Ans yes, the TTaskDialog is available in FPC/Lazarus but the implementation seems far from being complete as compared to that of Delphi. Anyway, I was in doubt it these 'task dialogs' were for Windows only -- in which case, they are definetely not for me, as I am interested only in fully multiplatform solutions!

Now, let me just ask a humble, but decisive, question: where am I supposed to put the code of my 'lengthy process' in the quick solution you suggested for my Unit1? As you may recall, I want to present the user that dialog with a progress bar during the execution of a processe (which the user can interrupt by means of the 'Cancel' button).

In fact, I have seen proposals (at Stackoverflow, for example) for implementing such dialogs with timers and threads but they seem all too esoteric (especially the thread-based ones) to be required perform such a simple task.

Again, thank you very much!

With best wishes,
UCSD Pascal / Burroughs 6700 / Master Control Program
Lazarus 2.0.12 - FPC 3.2.0 on GNU/Linux Mint 19, GNU/Linux Lubuntu 18.04, Windows XP SP3, Windows 7 Professional, Windows 10 Home

jamie

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Re: How to create a progress bar dialog
« Reply #5 on: October 12, 2021, 02:05:14 pm »
Make the form a StayOnTop style, this way the it will return when you show it and your large process loop can call an update method in the form to update the bar and check for a status of a field in your form that gets set to false for example with a cancel button.

make sure you call the Application.ProcessMessages during your loop.
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maurobio

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Re: How to create a progress bar dialog
« Reply #6 on: October 12, 2021, 02:10:47 pm »
Hi, @jamie!

Yes, thanks for the important tips about the StayOnTop property and the Application.ProcessMessages (that one is already being called inside the loop).

With best wishes,
UCSD Pascal / Burroughs 6700 / Master Control Program
Lazarus 2.0.12 - FPC 3.2.0 on GNU/Linux Mint 19, GNU/Linux Lubuntu 18.04, Windows XP SP3, Windows 7 Professional, Windows 10 Home

Zvoni

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Re: How to create a progress bar dialog
« Reply #7 on: October 12, 2021, 03:07:48 pm »
If it's a really lengthy process i'd rather look to put that lengthy process into its own thread.
From there you can send out (at intervals?) a "signal" (Keyword: Synchronize) to your Form containing the Progressbar to update it with transmitted values.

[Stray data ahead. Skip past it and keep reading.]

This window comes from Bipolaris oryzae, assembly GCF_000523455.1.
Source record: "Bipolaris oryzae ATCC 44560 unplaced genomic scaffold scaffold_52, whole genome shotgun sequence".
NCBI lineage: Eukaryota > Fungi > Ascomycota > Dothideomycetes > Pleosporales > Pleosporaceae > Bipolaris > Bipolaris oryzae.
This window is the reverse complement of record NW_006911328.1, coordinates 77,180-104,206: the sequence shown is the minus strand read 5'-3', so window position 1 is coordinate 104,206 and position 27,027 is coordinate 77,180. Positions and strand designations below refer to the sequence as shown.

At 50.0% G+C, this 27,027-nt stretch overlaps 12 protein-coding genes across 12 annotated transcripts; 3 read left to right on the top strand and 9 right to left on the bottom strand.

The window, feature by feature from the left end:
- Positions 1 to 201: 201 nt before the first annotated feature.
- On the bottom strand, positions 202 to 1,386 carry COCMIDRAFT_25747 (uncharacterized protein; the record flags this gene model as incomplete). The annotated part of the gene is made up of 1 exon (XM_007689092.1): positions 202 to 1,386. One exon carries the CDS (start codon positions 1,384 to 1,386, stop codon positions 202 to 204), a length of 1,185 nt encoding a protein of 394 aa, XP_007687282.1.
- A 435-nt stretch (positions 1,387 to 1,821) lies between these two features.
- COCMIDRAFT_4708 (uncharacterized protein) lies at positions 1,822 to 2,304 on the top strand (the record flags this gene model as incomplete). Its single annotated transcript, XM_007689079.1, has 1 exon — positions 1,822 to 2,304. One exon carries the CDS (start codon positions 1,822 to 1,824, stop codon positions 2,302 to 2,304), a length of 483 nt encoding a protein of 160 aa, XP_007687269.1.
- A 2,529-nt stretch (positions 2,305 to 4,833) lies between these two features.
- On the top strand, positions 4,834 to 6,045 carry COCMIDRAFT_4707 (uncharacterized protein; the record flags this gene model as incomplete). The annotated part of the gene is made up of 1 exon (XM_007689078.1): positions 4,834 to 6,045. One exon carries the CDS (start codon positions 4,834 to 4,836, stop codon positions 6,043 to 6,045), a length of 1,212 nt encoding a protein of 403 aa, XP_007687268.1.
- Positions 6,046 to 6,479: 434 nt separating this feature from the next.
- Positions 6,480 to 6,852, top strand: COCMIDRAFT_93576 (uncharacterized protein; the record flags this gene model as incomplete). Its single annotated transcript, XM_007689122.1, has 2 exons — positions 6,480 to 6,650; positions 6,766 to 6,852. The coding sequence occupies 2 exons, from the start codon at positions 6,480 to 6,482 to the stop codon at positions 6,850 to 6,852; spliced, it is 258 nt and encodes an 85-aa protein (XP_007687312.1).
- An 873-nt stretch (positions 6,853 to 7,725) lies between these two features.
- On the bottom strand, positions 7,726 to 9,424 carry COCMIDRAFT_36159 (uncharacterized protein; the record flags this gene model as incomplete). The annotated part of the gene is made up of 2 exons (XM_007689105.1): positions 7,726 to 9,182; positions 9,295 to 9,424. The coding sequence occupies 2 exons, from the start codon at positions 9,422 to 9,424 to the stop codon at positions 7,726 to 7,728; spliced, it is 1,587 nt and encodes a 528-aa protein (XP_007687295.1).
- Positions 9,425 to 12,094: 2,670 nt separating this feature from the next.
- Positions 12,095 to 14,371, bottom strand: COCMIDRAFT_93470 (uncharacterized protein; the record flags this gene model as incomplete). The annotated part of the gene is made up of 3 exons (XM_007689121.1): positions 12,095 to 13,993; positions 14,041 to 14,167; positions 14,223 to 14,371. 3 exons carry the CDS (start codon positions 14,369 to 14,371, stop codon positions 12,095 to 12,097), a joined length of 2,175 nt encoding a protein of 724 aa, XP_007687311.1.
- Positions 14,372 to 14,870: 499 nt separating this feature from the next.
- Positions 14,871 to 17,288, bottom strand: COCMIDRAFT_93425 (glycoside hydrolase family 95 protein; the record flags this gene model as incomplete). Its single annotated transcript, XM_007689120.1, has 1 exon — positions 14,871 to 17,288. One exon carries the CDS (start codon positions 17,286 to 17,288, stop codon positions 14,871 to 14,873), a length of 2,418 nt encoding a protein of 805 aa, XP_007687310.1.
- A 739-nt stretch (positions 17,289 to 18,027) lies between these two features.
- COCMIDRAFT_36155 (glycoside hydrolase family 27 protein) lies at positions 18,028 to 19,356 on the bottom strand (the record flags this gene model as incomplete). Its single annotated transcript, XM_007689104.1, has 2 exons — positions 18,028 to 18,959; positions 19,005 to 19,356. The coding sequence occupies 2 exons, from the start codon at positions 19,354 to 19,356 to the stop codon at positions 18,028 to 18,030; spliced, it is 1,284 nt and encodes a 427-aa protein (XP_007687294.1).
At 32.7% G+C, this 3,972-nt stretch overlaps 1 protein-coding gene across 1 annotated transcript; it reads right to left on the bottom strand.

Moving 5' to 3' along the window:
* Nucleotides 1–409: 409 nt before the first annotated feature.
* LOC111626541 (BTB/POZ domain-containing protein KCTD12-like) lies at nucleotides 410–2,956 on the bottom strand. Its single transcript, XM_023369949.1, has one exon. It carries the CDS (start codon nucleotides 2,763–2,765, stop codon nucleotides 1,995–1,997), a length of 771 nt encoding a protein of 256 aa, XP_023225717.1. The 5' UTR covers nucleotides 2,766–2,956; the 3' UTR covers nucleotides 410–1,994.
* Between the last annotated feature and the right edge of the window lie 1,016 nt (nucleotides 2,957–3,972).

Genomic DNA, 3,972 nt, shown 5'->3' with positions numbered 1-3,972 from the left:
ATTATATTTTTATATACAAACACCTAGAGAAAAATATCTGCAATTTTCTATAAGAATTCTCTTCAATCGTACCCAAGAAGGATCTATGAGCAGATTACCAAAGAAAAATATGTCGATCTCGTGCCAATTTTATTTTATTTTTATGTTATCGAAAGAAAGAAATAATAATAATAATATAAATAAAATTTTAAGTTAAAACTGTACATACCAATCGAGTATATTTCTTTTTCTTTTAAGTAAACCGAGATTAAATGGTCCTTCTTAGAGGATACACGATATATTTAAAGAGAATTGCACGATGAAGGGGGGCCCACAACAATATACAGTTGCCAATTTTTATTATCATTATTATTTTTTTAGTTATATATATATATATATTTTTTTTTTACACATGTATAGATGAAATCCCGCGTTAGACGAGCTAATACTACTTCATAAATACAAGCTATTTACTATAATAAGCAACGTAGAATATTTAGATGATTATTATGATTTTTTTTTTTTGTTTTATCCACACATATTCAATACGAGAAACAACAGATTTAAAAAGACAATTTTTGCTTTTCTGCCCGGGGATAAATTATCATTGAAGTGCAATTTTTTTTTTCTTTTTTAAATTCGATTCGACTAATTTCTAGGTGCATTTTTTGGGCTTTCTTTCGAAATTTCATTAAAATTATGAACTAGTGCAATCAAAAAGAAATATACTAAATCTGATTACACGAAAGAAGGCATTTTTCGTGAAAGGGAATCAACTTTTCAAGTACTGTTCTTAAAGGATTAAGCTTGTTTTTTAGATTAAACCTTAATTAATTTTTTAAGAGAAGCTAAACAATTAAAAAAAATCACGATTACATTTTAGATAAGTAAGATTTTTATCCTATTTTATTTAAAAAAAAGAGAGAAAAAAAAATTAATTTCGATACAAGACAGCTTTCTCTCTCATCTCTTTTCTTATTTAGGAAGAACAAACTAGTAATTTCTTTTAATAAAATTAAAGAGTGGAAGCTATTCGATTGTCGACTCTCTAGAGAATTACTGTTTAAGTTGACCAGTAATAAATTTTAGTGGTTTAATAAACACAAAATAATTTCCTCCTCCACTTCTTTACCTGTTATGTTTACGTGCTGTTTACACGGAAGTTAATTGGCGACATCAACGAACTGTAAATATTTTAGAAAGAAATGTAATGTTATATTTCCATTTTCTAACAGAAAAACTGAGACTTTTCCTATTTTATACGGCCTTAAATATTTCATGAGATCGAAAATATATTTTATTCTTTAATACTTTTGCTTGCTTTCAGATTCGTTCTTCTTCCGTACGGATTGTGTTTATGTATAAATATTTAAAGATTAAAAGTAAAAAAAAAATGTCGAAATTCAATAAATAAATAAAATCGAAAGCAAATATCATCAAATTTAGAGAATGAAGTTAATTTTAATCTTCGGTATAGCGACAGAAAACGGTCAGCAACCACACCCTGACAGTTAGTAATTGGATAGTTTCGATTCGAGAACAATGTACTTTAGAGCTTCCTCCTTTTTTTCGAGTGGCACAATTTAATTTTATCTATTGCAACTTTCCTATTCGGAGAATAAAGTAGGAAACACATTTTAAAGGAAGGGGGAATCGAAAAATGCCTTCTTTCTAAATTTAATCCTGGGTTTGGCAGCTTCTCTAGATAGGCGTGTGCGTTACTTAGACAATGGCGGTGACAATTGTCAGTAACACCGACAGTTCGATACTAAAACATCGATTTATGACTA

The best example for something like this is the "CopyFile"-Progress-Window/Dialog everyone should be familiar with independent of OS
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howardpc

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Re: How to create a progress bar dialog
« Reply #8 on: October 12, 2021, 03:14:43 pm »
Given the single-threaded design of the  LCL (based on VCL) you have to find a reliable communication method between the process as it progresses and the dialog display.

The attached project shows one way you can go about it.

maurobio

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Re: How to create a progress bar dialog
« Reply #9 on: October 12, 2021, 03:28:55 pm »
Hi, @howardpc!

Nice code, sir! Thanks a lot! I will have to think a little bit more on how I can adapt it to the requirements of my application, but it is really fine.

With best wishes,
UCSD Pascal / Burroughs 6700 / Master Control Program
Lazarus 2.0.12 - FPC 3.2.0 on GNU/Linux Mint 19, GNU/Linux Lubuntu 18.04, Windows XP SP3, Windows 7 Professional, Windows 10 Home

Gustavo 'Gus' Carreno

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Re: How to create a progress bar dialog
« Reply #10 on: October 12, 2021, 05:02:19 pm »
Hey Howard,

The attached project shows one way you can go about it.

Looking at how you implemented this, I quite like your style.

Have one small question though: Did you code this under Windows?

I ask this cuz both actions that should be obeyed with the checkboxes don't work on my Ubuntu 21.04 64b.
  • When you select the Auto-Close, the dialog does not auto-close.
  • When you select the Progress Bar with text, no text is shown.

Probably need to read deeper into your code for the auto-close, but I do remember having had some issue in the past while attempting to have Text on the progress bar and it was a GTK2 issue, so maybe not your fault :)

Cheer,
Gus
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howardpc

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Re: How to create a progress bar dialog
« Reply #11 on: October 12, 2021, 06:01:34 pm »
No, I tested this only on Linux, and have not tested on Windows.

The show text on progressbar property has no effect on Linuxes.

My implementation of Autoclose is rather hacky since it depends on the Position property reaching 100%, which (because of rounding issues) may not always get reported.
I think to have a fully reliable autoclose you would need to introduce an OnCompleted callback which the linked process would trigger at an unequivocal process completion moment. This would be more reliable than testing a Single (or Integer) progress value, which might get lost or held up in the message queue.

« Last Edit: October 12, 2021, 07:00:50 pm by howardpc »

maurobio

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Re: How to create a progress bar dialog
« Reply #12 on: October 12, 2021, 06:09:31 pm »
Hi, @Gus, @howardpc!

I have tested the code under Windows 10 and it seems to work fine. It also seems to be easier to adapt to my own needs than I have thought at first.

Many thanks!

With best wishes,
UCSD Pascal / Burroughs 6700 / Master Control Program
Lazarus 2.0.12 - FPC 3.2.0 on GNU/Linux Mint 19, GNU/Linux Lubuntu 18.04, Windows XP SP3, Windows 7 Professional, Windows 10 Home